Montgomery County’s Alcohol Beverage Services to Open New Flagship Store in Potomac with Grand Opening Today

by Patrick Herron

For Immediate Release: Tuesday, October 26, 2021

Montgomery County’s Department of Alcohol Beverage Services (ABS) will open a new retail concept and flagship store, Oak Barrel & Vine, in the Cabin John Village Shopping Center in Potomac. The store will have a grand opening from 10 a.m.-9 p.m. on Wednesday, Oct. 27.

The Cabin John Village Shopping Center is located at 7913 Tuckerman Lane in Potomac (between the Giant and Starbucks retail stores). The store will feature more than 2,000 handpicked items with a focus on spirits and locally produced products. It will have a dedicated tasting area and event space that will be used to drive business for Maryland Made distilleries, wineries, and breweries.

“We’re excited to share Oak Barrel & Vine with the entire Montgomery County community and look forward to welcoming shoppers to our flagship store,” said ABS Director Kathie Durbin. “This is our store of the future and the stores we open over the next few years will follow this model, not only in terms of aesthetics and selection but in terms of the innovative shopping experience offered.”

For the grand opening, and in the days that follow, some rare and allocated items will be available for purchase. Each specific highly allocated item will be limited to one bottle per customer and no more than two highly allocated bottles can be purchased per customer, per day.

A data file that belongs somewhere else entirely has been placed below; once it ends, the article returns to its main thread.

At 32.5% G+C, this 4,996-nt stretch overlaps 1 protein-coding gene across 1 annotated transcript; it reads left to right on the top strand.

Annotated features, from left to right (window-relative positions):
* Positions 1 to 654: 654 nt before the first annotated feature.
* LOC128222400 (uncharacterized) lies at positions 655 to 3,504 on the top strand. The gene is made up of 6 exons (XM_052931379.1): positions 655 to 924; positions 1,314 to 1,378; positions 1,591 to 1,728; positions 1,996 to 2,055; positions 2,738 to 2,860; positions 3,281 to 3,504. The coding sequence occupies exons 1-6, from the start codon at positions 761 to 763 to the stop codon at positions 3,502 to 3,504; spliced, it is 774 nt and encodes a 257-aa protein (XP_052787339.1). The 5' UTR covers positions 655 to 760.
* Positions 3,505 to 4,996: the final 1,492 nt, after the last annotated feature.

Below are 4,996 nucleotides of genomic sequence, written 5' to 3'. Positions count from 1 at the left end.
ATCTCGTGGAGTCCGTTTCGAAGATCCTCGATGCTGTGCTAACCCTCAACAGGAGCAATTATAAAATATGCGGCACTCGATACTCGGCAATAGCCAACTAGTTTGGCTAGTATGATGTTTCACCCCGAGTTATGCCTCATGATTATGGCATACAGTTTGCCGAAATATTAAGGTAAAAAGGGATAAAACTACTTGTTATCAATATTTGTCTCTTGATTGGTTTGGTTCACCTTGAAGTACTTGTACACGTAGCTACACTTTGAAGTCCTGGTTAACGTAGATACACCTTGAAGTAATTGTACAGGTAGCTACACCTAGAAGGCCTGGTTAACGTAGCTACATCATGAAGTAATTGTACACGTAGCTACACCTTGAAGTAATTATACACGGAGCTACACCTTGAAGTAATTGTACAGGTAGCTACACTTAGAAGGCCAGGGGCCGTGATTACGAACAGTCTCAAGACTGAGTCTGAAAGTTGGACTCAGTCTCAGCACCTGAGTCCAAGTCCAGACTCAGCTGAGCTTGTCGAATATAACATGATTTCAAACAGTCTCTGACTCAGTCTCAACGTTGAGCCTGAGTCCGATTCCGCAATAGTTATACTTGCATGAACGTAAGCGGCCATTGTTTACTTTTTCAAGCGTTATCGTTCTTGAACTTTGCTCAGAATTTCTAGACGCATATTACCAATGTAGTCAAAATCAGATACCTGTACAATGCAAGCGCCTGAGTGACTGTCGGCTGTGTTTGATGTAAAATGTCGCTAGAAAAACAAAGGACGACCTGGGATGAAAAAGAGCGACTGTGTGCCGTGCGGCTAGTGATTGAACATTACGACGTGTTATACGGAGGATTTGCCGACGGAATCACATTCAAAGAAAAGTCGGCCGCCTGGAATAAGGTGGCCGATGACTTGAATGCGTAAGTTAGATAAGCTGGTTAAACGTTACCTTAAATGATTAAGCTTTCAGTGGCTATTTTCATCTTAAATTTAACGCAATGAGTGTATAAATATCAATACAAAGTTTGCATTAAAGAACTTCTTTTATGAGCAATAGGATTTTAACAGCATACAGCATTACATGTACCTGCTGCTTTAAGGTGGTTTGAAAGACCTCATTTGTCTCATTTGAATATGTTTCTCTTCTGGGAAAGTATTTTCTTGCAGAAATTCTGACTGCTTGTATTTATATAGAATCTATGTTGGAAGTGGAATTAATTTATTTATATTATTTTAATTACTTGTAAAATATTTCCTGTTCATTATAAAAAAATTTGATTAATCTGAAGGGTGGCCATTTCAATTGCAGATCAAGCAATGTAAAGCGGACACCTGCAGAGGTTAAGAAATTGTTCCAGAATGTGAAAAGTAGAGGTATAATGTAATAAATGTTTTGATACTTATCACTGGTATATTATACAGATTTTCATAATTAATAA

Beginning on Oct. 27, the store will be open from 10 a.m.-9 p.m. Monday through Saturday and from noon-5 p.m. on Sundays.

For a full list of store locations and hours, visit the ABS website here.

ABS is the alcohol wholesaler of beer, wine, and spirits for Montgomery County and operates 26 retail stores throughout the County. In addition, ABS manages alcohol licensing, enforcement and education for more than 1,000 businesses. Generating more than $30 million in net income annually, its profits are used to pay down County debt with a large portion deposited in the general fund to pay for resident services that would otherwise be funded by County tax dollars.


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